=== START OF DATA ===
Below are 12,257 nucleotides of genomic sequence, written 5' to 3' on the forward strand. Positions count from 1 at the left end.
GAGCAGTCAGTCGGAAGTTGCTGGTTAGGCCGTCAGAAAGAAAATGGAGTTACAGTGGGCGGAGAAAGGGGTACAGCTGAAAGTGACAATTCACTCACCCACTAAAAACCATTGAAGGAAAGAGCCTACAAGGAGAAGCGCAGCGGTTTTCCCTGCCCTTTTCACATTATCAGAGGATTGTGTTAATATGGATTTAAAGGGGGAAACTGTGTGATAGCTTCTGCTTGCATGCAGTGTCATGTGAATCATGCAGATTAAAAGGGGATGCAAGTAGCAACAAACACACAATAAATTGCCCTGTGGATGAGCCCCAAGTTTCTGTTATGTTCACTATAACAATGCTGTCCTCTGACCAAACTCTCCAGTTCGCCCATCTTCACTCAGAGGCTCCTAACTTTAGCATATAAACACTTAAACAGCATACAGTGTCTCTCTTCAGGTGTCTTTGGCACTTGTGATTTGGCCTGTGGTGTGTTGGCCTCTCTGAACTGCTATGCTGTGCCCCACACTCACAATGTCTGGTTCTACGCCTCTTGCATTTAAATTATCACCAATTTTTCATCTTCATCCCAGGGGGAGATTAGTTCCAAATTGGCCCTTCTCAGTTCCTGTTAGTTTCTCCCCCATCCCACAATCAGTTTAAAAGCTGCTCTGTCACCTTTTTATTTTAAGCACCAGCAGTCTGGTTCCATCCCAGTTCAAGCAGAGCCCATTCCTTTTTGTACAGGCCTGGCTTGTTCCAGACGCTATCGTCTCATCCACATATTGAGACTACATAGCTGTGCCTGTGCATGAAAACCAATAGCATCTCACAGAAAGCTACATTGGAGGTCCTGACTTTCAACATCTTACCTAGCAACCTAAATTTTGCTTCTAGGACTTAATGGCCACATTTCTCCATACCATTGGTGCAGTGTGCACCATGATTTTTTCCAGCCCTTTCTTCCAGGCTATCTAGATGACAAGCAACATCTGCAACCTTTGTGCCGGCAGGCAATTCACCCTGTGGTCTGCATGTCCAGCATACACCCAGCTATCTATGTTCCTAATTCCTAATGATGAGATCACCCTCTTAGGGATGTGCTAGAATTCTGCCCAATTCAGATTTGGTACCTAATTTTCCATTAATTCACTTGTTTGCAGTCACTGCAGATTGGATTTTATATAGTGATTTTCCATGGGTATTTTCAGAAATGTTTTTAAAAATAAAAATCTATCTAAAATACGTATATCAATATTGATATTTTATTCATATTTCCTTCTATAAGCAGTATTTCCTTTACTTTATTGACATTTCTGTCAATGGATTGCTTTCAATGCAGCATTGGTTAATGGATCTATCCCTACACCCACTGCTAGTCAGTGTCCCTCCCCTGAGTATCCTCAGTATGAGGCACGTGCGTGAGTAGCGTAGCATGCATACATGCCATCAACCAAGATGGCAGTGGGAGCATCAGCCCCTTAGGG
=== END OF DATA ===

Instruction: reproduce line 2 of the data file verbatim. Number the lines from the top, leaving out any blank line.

GAGCAGTCAGTCGGAAGTTGCTGGTTAGGCCGTCAGAAAGAAAATGGAGTTACAGTGGGCGGAGAAAGGGGTACAGCTGAAAGTGACAATTCACTCACCCACTAAAAACCATTGAAGGAAAGAGCCTACAAGGAGAAGCGCAGCGGTTTTCCCTGCCCTTTTCACATTATCAGAGGATTGTGTTAATATGGATTTAAAGGGGGAAACTGTGTGATAGCTTCTGCTTGCATGCAGTGTCATGTGAATCATGCAGATTAAAAGGGGATGCAAGTAGCAACAAACACACAATAAATTGCCCTGTGGATGAGCCCCAAGTTTCTGTTATGTTCACTATAACAATGCTGTCCTCTGACCAAACTCTCCAGTTCGCCCATCTTCACTCAGAGGCTCCTAACTTTAGCATATAAACACTTAAACAGCATACAGTGTCTCTCTTCAGGTGTCTTTGGCACTTGTGATTTGGCCTGTGGTGTGTTGGCCTCTCTGAACTGCTATGCTGTGCCCCACACTCACAATGTCTGGTTCTACGCCTCTTGCATTTAAATTATCACCAATTTTTCATCTTCATCCCAGGGGGAGATTAGTTCCAAATTGGCCCTTCTCAGTTCCTGTTAGTTTCTCCCCCATCCCACAATCAGTTTAAAAGCTGCTCTGTCACCTTTTTATTTTAAGCACCAGCAGTCTGGTTCCATCCCAGTTCAAGCAGAGCCCATTCCTTTTTGTACAGGCCTGGCTTGTTCCAGACGCTATCGTCTCATCCACATATTGAGACTACATAGCTGTGCCTGTGCATGAAAACCAATAGCATCTCACAGAAAGCTACATTGGAGGTCCTGACTTTCAACATCTTACCTAGCAACCTAAATTTTGCTTCTAGGACTTAATGGCCACATTTCTCCATACCATTGGTGCAGTGTGCACCATGATTTTTTCCAGCCCTTTCTTCCAGGCTATCTAGATGACAAGCAACATCTGCAACCTTTGTGCCGGCAGGCAATTCACCCTGTGGTCTGCATGTCCAGCATACACCCAGCTATCTATGTTCCTAATTCCTAATGATGAGATCACCCTCTTAGGGATGTGCTAGAATTCTGCCCAATTCAGATTTGGTACCTAATTTTCCATTAATTCACTTGTTTGCAGTCACTGCAGATTGGATTTTATATAGTGATTTTCCATGGGTATTTTCAGAAATGTTTTTAAAAATAAAAATCTATCTAAAATACGTATATCAATATTGATATTTTATTCATATTTCCTTCTATAAGCAGTATTTCCTTTACTTTATTGACATTTCTGTCAATGGATTGCTTTCAATGCAGCATTGGTTAATGGATCTATCCCTACACCCACTGCTAGTCAGTGTCCCTCCCCTGAGTATCCTCAGTATGAGGCACGTGCGTGAGTAGCGTAGCATGCATACATGCCATCAACCAAGATGGCAGTGGGAGCATCAGCCCCTTAGGG